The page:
What Should You Know Before Jumpstarting a Political Campaign
At The Campaign Workshop, we will often get calls from folks who are thinking about starting up a political campaign for the first time but don’t know where to begin. To get a sense of where they’re at in the process and learn more about their race, I usually ask the same four questions and then try to give them some suggestions and tips. But too often, candidates won’t have the answers because, in many cases, they just didn’t know the questions. Below are four key questions you need to be prepared to answer before you decide to start your political campaign.
How much can you raise?
We’ve written in the past about how it’s important for candidates to do a personal assessment and get a sense of how their network can pitch in to help. This is the process of taking everyone from all your lists (the contacts in your phone, your Facebook friends, people from LinkedIn, etc.) and putting them in one spreadsheet. You go through each contact and categorize how you think they can help your campaign (give money, knock doors, introduce you to new donors, endorse your campaign publicly, etc.). If a contact can give money, you assign a dollar figure with an estimate of how much you think they can contribute. At the end of this, you add up all these contribution estimates to get a real sense of how much your campaign can raise. Our general guidance is that this amount should be one-third of the total you need to raise. Before you talk to a consultant about your political campaign, it’s helpful to have completed this exercise and be able to say that you think you can raise X for your political campaign.
How much do you need to raise?
Before your run for office, you also need to have a sense of how much you need to raise in order to win. Calculating this number isn’t an exact science. To start, you should dig into the campaign finance reports and figure out how much past candidates have raised for their races. If you dig deeper into the reports, you should even be able to figure out how much these candidates have spent on direct voter contact (direct mail, digital, TV, etc.). This will help you get a baseline of how much you need to raise. From there, you also need to make an assessment of how competitive your race will be and how many viable candidates you expect to have. If a previous candidate raised $100K for a one-on-one primary, but you find yourself running in a primary with four viable challengers, you’re likely going to need to raise more than $100K to win.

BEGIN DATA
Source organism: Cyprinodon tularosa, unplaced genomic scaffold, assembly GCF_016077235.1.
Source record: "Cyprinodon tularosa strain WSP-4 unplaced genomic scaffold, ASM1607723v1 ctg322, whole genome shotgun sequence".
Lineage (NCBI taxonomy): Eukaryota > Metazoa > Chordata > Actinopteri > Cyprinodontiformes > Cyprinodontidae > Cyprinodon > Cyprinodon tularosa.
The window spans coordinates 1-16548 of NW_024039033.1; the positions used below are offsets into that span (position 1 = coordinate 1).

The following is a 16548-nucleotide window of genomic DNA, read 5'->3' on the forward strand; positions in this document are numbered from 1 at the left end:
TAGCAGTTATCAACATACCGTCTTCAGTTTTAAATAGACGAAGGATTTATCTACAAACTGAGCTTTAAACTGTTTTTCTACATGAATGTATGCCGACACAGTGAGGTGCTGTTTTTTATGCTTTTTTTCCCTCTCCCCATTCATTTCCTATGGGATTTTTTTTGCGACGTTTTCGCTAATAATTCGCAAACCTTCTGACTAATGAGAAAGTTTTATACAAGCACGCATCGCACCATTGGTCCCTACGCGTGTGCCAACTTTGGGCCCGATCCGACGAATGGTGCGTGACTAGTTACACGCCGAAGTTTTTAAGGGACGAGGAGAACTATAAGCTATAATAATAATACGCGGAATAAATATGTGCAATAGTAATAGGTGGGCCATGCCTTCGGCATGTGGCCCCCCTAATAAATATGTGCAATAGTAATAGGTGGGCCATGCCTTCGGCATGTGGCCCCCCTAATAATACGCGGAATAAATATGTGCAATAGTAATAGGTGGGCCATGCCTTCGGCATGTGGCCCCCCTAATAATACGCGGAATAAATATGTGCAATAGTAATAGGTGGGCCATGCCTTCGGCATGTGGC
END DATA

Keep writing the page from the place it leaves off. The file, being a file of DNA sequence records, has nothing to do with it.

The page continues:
What’s your vote goal?
Before you run for office, you need to know how many votes you need to get to win, aka your campaign vote goal. Your vote goal will dictate everything you do, including how much you need to raise and how many voters you need to communicate with. It’s important that you’re thinking about your vote goal in a way that accounts for any outside factors. Let’s say you’re running in a 2020 primary. To calculate your vote goal, you need to know the percent of people who voted in the most recent analogous election, which may be the 2018 primary. But if you’re running in a 2020 primary, you also need to account for a higher turnout due to presidential primary voters. If you’re running in an early primary or a Super Tuesday state, accounting for these outside factors will be critical to making sure you’re communicating with enough voters to win.
What’s your competitive advantage?
This takes the “why are you running?” question a step farther. Just like in business, when you’re running a political campaign you should know your competitive advantage. While the three previous questions require some time digging into the Board of Elections website, this one requires some time and thought. Your competitive advantage is what sets you apart from other candidates and is the benefit a voter gets with you in office instead of someone else. This may be your record of results, reputation, career experience, life experiences, or your unique take on the issues. The bottom line here is that you can’t just say that people should vote for you because the incumbent is horrible. You need to have a compelling reason why people should want to vote FOR you as well.
Have you sat down and answered these four questions? Are you ready to take the next step and talk to a consultant about a political campaign? Reach out to The Campaign Workshop!